|Composite - Level||57.4||56.6||56.8|
|Services - Level||57.7||56.7||57.5|
The French economy slightly underperformed original estimates in April according to the final PMI data for the month. At 56.6, the composite output index was revised down 0.8 points versus its flash reading and now stands 0.2 points below its final March print.
The downward adjustment to the headline measure was wholly due to a softer services sector where the PMI weighed in at 56.7, a full point short of its flash estimate and 0.8 points below its final mark at the end of the first quarter.
Despite the negative adjustment, services were still in good shape in April with strong growth of new orders and a particularly marked rise in outstanding business. Headcount was also up for the fourth time in as many months. Sentiment was notably robust and climbed to a 6-year high on the back of hopes for a more favourable corporate environment after next Sunday's French presidential election.
Service sector input costs continued to increase, extending the trend that began back in January 2010 and accelerating from their March rate. However, average charges fell again amidst reports of strong competition and have now declined for some sixty-one consecutive months.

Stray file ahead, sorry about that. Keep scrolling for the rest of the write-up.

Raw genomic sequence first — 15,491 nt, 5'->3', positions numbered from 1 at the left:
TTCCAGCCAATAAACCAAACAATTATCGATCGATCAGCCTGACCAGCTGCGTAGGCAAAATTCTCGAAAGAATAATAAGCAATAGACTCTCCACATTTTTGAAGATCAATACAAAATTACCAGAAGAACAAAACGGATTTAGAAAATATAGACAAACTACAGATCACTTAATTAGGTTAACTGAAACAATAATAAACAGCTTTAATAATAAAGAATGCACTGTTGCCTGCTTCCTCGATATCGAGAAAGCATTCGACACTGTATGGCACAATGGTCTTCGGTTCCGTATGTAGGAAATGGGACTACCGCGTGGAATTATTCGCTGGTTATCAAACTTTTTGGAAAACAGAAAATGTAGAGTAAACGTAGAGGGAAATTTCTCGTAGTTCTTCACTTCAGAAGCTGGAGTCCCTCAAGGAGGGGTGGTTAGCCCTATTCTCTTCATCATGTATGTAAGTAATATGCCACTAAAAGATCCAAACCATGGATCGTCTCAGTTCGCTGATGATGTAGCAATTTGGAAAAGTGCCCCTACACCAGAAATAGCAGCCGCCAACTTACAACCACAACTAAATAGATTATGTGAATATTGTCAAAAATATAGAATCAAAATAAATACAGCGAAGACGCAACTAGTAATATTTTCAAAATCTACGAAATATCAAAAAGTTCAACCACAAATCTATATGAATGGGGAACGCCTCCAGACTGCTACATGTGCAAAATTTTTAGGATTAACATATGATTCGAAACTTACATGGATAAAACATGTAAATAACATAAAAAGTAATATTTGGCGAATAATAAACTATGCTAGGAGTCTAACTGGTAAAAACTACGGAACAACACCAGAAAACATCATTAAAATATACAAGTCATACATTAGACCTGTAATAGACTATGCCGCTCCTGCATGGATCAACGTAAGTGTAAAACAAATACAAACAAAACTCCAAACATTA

If a little disappointing, the final April PMI data still suggest a solid start by the French economy to the second quarter. Should May and June follow suit, real GDP growth ought to exceed the first quarter's 0.3 percent quarterly rate quite comfortably.
The Composite Purchasing Managers' Index (PMI) provides an estimate of private sector output for the preceding month by combining information obtained from surveys of around 750 manufacturing and service sector companies. Results are synthesised into a single index which can range between zero and 100. A reading above (below) 50 signals rising (falling) output versus the previous month and the closer to 100 (zero) the faster is output growing (contracting). The report also contains the final estimate of the services PMI. The data are provided by Markit.
Investors need to keep their fingers on the pulse of the economy because it dictates how various types of investments will perform. By tracking economic data such as the purchasing managers' manufacturing indexes, investors will know what the economic backdrop is for the various markets. The stock market likes to see healthy economic growth because that translates to higher corporate profits. The bond market prefers less rapid growth and is extremely sensitive to whether the economy is growing too quickly and causing potential inflationary pressures.